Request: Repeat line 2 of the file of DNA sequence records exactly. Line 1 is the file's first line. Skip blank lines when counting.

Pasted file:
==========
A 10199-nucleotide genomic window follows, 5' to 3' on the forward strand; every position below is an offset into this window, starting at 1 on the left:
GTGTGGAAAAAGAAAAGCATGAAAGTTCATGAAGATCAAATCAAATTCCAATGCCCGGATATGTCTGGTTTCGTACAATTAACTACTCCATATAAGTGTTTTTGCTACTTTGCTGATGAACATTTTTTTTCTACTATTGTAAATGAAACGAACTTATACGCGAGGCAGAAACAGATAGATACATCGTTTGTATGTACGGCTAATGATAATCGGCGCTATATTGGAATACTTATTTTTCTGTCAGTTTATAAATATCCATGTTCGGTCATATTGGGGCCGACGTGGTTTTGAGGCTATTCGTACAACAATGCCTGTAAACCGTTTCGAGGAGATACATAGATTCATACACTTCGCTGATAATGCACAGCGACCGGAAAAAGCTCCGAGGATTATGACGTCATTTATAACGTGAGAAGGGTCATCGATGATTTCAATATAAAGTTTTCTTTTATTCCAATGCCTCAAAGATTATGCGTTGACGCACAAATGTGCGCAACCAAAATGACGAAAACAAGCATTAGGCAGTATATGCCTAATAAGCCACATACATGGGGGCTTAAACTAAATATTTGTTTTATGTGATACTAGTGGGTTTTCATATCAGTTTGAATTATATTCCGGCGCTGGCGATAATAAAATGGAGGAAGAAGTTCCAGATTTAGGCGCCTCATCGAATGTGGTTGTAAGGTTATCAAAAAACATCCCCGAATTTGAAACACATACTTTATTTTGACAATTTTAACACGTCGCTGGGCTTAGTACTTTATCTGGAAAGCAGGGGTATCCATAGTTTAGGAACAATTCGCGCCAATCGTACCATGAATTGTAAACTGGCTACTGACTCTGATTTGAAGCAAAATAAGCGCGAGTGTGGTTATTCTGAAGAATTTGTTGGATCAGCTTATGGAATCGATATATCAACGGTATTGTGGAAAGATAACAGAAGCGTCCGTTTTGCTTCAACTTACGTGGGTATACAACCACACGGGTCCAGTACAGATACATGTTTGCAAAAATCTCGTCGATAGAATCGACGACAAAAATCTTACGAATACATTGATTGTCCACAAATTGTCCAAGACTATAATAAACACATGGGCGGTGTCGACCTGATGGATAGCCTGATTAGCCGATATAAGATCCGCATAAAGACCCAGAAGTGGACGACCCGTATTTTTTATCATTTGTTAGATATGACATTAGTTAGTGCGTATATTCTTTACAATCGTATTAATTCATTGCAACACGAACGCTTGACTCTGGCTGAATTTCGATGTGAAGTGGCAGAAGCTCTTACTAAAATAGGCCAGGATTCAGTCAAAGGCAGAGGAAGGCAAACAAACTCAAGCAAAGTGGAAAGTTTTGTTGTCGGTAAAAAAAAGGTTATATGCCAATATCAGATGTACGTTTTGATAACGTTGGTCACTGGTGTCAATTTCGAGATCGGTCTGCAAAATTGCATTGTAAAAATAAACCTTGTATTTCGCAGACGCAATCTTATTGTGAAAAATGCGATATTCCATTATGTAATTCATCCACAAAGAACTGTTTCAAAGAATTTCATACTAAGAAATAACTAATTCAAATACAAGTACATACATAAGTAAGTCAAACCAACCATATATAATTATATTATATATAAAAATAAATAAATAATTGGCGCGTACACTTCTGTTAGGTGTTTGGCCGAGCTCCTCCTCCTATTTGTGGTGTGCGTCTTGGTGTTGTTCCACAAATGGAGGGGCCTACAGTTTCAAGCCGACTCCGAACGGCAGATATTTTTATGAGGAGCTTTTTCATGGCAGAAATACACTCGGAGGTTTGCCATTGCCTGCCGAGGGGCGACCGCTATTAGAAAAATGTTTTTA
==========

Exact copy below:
GTGTGGAAAAAGAAAAGCATGAAAGTTCATGAAGATCAAATCAAATTCCAATGCCCGGATATGTCTGGTTTCGTACAATTAACTACTCCATATAAGTGTTTTTGCTACTTTGCTGATGAACATTTTTTTTCTACTATTGTAAATGAAACGAACTTATACGCGAGGCAGAAACAGATAGATACATCGTTTGTATGTACGGCTAATGATAATCGGCGCTATATTGGAATACTTATTTTTCTGTCAGTTTATAAATATCCATGTTCGGTCATATTGGGGCCGACGTGGTTTTGAGGCTATTCGTACAACAATGCCTGTAAACCGTTTCGAGGAGATACATAGATTCATACACTTCGCTGATAATGCACAGCGACCGGAAAAAGCTCCGAGGATTATGACGTCATTTATAACGTGAGAAGGGTCATCGATGATTTCAATATAAAGTTTTCTTTTATTCCAATGCCTCAAAGATTATGCGTTGACGCACAAATGTGCGCAACCAAAATGACGAAAACAAGCATTAGGCAGTATATGCCTAATAAGCCACATACATGGGGGCTTAAACTAAATATTTGTTTTATGTGATACTAGTGGGTTTTCATATCAGTTTGAATTATATTCCGGCGCTGGCGATAATAAAATGGAGGAAGAAGTTCCAGATTTAGGCGCCTCATCGAATGTGGTTGTAAGGTTATCAAAAAACATCCCCGAATTTGAAACACATACTTTATTTTGACAATTTTAACACGTCGCTGGGCTTAGTACTTTATCTGGAAAGCAGGGGTATCCATAGTTTAGGAACAATTCGCGCCAATCGTACCATGAATTGTAAACTGGCTACTGACTCTGATTTGAAGCAAAATAAGCGCGAGTGTGGTTATTCTGAAGAATTTGTTGGATCAGCTTATGGAATCGATATATCAACGGTATTGTGGAAAGATAACAGAAGCGTCCGTTTTGCTTCAACTTACGTGGGTATACAACCACACGGGTCCAGTACAGATACATGTTTGCAAAAATCTCGTCGATAGAATCGACGACAAAAATCTTACGAATACATTGATTGTCCACAAATTGTCCAAGACTATAATAAACACATGGGCGGTGTCGACCTGATGGATAGCCTGATTAGCCGATATAAGATCCGCATAAAGACCCAGAAGTGGACGACCCGTATTTTTTATCATTTGTTAGATATGACATTAGTTAGTGCGTATATTCTTTACAATCGTATTAATTCATTGCAACACGAACGCTTGACTCTGGCTGAATTTCGATGTGAAGTGGCAGAAGCTCTTACTAAAATAGGCCAGGATTCAGTCAAAGGCAGAGGAAGGCAAACAAACTCAAGCAAAGTGGAAAGTTTTGTTGTCGGTAAAAAAAAGGTTATATGCCAATATCAGATGTACGTTTTGATAACGTTGGTCACTGGTGTCAATTTCGAGATCGGTCTGCAAAATTGCATTGTAAAAATAAACCTTGTATTTCGCAGACGCAATCTTATTGTGAAAAATGCGATATTCCATTATGTAATTCATCCACAAAGAACTGTTTCAAAGAATTTCATACTAAGAAATAACTAATTCAAATACAAGTACATACATAAGTAAGTCAAACCAACCATATATAATTATATTATATATAAAAATAAATAAATAATTGGCGCGTACACTTCTGTTAGGTGTTTGGCCGAGCTCCTCCTCCTATTTGTGGTGTGCGTCTTGGTGTTGTTCCACAAATGGAGGGGCCTACAGTTTCAAGCCGACTCCGAACGGCAGATATTTTTATGAGGAGCTTTTTCATGGCAGAAATACACTCGGAGGTTTGCCATTGCCTGCCGAGGGGCGACCGCTATTAGAAAAATGTTTTTA